As a means of attracting investment in Digital services, Uganda is launching a programme to increase the use of smartphones.
Under the project, homesteads will receive Smartphones from the government and members will be instructed on how to use online applications. Additionally, they will have access to online content relevant to their interests, such as mentorship for SMEs and women’s saving clubs, adult education, farming, and internet skill development.
The government of Uganda has granted the contract to Ugandan cell phone manufacturer Simi Mobile to provide Smart Phones for the trial.
The executive director of the Uganda Communications Commission (UCC), Irene Sewenkambo stated that they have been running a pilot programme where they give each homestead, at the base of the pyramid, one device. She added that people can share a single connected device and then they begin teaching them how to use the various applications with content that pertains to them.
According to her, the government is testing a model that may combine the country’s small but growing market for tech services.
Because of the high cost of smartphones and data, Uganda’s expected technological revolution has been delayed.
In preparation for this project, Uganda Communications has already formed partnerships with content providers from a variety of industries such as the lobby for farmers in Uganda, and the Uganda Farmers’ Federation.
At the Digital and Financial Inclusion Summit, organised by the IT company HiPipo and examining the potential of ICT in business, Sewankambo made the statement that they demonstrate how to use this pre-existing information for them so they can test whether doing so will encourage and motivate them to use or even own devices in the long term.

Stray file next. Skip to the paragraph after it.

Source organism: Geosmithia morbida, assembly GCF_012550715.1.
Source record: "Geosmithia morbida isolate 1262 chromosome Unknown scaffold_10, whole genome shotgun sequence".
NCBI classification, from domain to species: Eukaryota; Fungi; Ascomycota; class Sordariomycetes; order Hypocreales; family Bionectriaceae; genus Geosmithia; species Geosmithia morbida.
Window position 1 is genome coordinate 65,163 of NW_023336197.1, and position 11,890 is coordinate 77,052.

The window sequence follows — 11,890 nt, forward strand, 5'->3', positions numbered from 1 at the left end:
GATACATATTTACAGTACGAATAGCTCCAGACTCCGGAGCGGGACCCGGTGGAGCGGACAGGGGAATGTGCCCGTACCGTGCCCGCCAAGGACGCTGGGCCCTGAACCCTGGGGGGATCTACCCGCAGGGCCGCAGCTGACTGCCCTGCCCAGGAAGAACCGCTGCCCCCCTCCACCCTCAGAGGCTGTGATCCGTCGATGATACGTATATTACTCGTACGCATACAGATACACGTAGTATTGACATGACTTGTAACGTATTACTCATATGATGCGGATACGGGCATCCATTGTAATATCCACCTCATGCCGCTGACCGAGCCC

The cheapest smartphone in Uganda costs roughly Ush220,000 ($58), but due to the country’s continuous poverty and the existence of areas where people cannot survive on a dollar a day, the devices are considered a luxury.
According to official data from the regulator, the number of smartphones registered in Uganda increased rapidly, rising from 4.57 million in the first quarter of 2018 to over 10 million by the first quarter of 2022. As of right now, 48 million people are thought to live in Uganda.
Sewankambo said that they need to grow their subscriber base because in Uganda they have a very small subscriber base. They have grown much these years, but still, they have only a few subscribers.
Sewankambo claims that the government and other interested parties are debating ways to lower taxes on particular smartphones, which will lower their market price. They also want to stimulate local phone production by assisting investors.
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Since a few years ago, the two largest telecom companies in the nation, MTN and Airtel, have collaborated with international producers to launch a range of less expensive phones that consumers may purchase through hire purchase programmes.
Since 2019, Simi has started assembling laptops and smartphones in Uganda from its Namanve Industrial park facility. Although some are exported to Morocco, the majority of products are sold locally.
Simi is Uganda’s excellent mobile product and service provider. They focus on the design, development, production and sales of a mobile product. They have deep cooperation connections with various major chipset companies. Simi has engineers who have more than 10 years of experience and they have excellent project management skills.
Although certain components are brought in from China, the majority of the resources used to make Simi phones come from Uganda. Their phones have been exported to Morocco and other countries in East Africa, where they have found a market.
They also produce laptops and phone accessories and to get into the African market, it also has ambitions to build assembly plants in Morocco, Ethiopia, Tanzania, and other African nations using the Continental Free Trade Area Protocol, which has not yet fully materialised in Africa.
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